The size and developmental complexity of a game directly affects the finished product, and the sentiment of the market it will penetrate. We should be able to expect certain things from a game i.e. we should always receive the experience the developer and publisher says they will deliver, because that is what we're actually paying for. We're not paying to play an exact replica of the early trailer, because we know this is just a reveal to whet our appetite. No, we are paying to experience the game that is pitched to us, and nothing more. Graphics, soundtrack and everything else aside, the experience is what counts in games.
If we look at games that were pitched as offering a specific experience, and we were left wanting by the final release, we can usually chalk it up to the size and complexity of the game itself, and the developer's inability to deliver on that. Ergo, the experience is terrible because we don't feel how we thought we'd feel.
The Curious Case Of Sean Murray
The more ambitious games became, the worse our experiences got. No Man's Sky is a great example of this in action. Whilst followers of the development process were looking forward to having such a massive expanse of procedurally generated universe at their fingertips, and being able to explore to their heart's content, it turns out that can become quite boring eventually. Three years of hype and salivation later, the developers, Hello Games, delivered most of what they promised, and players were unhappy.
The biggest criticism of No Man's Sky was that it did not live up to the image that founder and managing director, Sean Murray, had painted. For three years Murray was very vocal about what the game would have in store for the clamouring sci-fi fans it attracted, but it would seem he went a little bit too far. A Redditor made a list of all the Murray's quotes from interviews about what people could expect from No Man’s Sky, and then cross-referenced it with what was actually in the game. There was glaringly obvious disparity. This does not warrant death threats for missing butterflies, of course. Which actually happened.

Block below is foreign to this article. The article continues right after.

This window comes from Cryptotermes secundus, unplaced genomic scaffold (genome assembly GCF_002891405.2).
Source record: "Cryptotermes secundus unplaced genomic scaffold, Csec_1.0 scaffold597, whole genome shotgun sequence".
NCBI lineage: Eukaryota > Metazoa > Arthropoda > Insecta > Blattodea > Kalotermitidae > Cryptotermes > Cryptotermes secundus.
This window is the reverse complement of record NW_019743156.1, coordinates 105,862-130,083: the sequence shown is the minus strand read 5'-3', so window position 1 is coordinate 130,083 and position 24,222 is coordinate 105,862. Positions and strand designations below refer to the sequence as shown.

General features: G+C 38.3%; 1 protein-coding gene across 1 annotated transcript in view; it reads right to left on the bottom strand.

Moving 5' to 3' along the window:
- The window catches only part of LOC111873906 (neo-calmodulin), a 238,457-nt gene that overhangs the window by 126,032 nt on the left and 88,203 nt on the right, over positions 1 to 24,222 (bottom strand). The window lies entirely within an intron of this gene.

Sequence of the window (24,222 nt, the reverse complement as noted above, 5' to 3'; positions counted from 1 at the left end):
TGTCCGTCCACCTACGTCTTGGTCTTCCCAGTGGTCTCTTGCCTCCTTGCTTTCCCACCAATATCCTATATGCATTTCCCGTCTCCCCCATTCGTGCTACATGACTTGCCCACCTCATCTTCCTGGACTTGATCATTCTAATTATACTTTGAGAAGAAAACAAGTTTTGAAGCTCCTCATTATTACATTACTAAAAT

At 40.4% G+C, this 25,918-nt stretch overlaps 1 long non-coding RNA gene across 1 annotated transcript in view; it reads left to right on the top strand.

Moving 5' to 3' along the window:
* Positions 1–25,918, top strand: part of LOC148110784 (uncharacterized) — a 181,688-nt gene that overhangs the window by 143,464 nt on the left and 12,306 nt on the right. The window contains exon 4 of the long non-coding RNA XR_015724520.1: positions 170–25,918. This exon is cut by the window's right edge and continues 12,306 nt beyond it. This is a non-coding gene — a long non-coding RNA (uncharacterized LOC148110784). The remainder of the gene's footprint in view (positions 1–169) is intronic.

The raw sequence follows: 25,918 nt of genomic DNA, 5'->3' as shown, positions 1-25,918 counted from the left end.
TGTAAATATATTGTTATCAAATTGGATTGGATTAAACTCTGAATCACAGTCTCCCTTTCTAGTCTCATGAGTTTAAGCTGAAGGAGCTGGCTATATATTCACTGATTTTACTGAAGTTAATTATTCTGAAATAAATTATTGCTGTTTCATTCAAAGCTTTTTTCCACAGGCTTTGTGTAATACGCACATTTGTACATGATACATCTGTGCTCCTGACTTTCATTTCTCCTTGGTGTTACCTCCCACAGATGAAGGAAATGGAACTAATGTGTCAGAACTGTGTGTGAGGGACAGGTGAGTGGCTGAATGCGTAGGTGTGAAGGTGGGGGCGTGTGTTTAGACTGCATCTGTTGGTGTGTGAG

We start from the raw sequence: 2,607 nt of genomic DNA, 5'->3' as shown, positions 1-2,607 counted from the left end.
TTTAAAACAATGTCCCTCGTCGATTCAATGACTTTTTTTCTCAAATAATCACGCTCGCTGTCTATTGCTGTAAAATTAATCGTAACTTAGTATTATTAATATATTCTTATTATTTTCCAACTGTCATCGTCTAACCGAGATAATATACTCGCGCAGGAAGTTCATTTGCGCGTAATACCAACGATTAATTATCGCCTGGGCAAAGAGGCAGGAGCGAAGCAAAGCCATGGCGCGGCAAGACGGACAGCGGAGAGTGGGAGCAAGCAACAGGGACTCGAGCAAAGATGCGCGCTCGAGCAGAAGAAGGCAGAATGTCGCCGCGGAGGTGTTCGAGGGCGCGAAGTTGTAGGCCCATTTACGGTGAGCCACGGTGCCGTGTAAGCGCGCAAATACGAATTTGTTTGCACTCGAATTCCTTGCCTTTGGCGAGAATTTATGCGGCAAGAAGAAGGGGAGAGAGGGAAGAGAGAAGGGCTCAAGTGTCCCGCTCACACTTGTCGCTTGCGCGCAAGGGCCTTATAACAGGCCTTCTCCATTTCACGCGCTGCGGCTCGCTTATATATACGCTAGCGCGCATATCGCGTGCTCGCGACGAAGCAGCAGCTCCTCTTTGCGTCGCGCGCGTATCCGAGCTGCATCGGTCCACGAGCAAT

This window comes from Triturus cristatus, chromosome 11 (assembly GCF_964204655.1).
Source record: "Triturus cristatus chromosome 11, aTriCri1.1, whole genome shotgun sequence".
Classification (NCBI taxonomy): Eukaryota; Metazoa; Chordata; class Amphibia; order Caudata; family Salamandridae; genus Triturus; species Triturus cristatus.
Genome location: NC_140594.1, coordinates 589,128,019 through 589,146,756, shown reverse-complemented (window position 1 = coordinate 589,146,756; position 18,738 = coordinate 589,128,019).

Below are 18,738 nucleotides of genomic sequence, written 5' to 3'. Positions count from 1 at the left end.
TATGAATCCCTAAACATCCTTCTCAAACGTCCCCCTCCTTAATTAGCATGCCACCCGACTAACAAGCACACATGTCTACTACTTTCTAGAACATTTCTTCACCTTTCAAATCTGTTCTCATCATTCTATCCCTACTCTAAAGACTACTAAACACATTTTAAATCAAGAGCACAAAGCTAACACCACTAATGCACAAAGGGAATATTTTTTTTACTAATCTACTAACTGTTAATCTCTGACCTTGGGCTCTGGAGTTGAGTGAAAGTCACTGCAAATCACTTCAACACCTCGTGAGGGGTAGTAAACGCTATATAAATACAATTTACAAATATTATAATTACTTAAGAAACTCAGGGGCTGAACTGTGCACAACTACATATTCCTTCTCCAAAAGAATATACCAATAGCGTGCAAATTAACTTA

“I remember getting a death threat about the fact that there were butterflies in our original trailer," Murray told The Guardian in 2018." for 20 hours, you probably got the experience that we wanted. But you probably would have never picked up No Man’s Sky again.”
The game was in development for five years up until launch in 2016, and No Man's Sky NEXT launched in 2018 to rapturous positivity by the fans who stuck by the game and Hello Games. This update along with countless others has turned NMS into a cautionary tale for small development teams who think too big.
Big, Bigger, Biggest
Size and complexity may be an issue for smaller studios, but should not be for big companies like CD:PR, Ubisoft, EA or Rockstar. What the gaming public is feeling right now is a vast gap between how they thought they would feel, as opposed to how they actually feel about a game. The experience does not align with the emotions they felt at the announcement of the game, or through each one of the reveal trailers on the run up to launch. Expectation vs. reality.